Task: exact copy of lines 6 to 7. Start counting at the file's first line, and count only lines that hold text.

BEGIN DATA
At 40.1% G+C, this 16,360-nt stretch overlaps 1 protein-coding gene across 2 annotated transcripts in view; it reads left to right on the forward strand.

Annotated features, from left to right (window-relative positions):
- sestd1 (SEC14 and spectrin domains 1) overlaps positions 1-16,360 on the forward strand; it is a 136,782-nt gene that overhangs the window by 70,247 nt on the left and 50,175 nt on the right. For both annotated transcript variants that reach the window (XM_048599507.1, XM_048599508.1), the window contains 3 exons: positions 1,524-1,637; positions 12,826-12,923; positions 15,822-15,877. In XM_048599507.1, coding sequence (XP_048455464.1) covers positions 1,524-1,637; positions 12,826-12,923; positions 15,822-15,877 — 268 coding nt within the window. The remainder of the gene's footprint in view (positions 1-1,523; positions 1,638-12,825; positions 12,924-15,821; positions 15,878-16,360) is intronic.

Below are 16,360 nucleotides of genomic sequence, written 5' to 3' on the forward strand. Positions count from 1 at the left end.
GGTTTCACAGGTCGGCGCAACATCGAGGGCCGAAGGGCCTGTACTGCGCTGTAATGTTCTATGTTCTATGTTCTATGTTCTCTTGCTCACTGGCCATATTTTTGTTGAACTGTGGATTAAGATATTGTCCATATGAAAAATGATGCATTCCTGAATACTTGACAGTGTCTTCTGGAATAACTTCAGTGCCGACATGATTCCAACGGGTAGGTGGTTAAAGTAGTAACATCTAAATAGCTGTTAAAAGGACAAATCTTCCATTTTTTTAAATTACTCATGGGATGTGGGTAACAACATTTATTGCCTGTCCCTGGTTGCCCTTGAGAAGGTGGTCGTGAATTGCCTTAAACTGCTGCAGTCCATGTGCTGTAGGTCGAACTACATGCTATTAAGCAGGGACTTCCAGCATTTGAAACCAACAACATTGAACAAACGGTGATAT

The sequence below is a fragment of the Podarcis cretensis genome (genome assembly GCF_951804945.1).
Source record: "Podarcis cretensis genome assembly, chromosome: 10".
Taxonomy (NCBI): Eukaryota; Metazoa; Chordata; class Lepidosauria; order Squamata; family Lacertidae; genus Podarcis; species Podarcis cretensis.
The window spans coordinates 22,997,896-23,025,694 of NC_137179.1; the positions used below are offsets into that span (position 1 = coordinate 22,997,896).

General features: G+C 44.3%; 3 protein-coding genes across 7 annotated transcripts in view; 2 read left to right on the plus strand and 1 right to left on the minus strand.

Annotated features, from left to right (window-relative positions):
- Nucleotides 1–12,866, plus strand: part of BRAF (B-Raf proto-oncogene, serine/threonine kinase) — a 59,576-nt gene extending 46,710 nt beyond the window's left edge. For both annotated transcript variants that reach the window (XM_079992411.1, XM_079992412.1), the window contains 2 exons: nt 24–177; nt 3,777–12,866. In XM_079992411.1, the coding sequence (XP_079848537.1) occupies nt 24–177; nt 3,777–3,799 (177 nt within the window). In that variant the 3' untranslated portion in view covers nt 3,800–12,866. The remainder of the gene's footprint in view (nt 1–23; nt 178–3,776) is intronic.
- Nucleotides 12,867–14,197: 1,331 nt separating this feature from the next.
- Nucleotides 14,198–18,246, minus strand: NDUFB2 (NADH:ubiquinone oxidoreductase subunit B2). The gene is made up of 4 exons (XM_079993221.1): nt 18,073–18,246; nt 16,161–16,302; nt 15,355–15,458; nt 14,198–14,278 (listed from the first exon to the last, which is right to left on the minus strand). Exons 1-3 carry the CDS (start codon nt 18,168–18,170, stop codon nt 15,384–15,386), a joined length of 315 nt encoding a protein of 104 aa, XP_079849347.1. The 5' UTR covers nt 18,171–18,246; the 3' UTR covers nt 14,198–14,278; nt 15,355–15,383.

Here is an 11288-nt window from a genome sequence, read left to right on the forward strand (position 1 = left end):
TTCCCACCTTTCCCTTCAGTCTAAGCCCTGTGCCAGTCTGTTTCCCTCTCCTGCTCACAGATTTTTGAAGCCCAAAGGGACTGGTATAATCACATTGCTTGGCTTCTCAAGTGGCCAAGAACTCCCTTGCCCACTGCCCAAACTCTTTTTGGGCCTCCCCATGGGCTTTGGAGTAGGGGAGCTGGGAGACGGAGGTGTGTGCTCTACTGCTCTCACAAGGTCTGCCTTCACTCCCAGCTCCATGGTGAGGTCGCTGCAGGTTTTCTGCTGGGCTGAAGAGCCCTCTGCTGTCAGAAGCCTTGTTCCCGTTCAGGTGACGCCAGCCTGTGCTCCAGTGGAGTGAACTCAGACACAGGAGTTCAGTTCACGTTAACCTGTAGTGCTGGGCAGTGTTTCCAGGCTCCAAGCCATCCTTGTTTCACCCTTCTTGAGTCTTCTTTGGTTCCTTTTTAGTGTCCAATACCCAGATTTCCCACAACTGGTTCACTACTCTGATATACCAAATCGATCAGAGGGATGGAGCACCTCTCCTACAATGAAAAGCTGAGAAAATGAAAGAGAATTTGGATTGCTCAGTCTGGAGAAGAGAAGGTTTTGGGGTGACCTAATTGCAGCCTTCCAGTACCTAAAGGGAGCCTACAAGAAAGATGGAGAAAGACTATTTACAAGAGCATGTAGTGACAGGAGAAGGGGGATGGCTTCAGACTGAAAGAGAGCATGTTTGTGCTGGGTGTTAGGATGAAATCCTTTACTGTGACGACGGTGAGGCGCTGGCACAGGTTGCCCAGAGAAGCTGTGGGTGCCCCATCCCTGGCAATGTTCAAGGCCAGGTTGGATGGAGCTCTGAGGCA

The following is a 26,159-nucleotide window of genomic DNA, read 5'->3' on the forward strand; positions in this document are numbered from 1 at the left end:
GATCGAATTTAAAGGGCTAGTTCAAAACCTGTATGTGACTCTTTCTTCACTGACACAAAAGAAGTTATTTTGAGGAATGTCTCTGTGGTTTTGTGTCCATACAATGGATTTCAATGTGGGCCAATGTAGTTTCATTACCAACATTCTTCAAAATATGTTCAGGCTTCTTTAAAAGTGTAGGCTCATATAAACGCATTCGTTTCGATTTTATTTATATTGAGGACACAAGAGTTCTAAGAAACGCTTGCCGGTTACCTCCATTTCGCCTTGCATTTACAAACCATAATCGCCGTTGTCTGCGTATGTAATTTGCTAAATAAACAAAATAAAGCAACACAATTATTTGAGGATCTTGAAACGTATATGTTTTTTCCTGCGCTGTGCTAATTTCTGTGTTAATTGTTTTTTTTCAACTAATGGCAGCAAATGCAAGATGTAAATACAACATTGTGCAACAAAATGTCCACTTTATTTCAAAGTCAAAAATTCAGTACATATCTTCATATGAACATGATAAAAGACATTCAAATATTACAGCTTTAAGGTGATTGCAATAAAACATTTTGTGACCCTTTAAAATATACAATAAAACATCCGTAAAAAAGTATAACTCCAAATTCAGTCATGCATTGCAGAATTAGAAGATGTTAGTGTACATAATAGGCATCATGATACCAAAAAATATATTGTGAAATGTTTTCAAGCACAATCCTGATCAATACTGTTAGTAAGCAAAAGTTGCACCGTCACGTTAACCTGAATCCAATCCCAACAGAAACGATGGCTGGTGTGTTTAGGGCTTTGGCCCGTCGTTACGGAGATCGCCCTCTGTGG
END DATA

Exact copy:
The sequence below is a fragment of the Podarcis cretensis genome (genome assembly GCF_951804945.1).
Source record: "Podarcis cretensis genome assembly, chromosome: 10".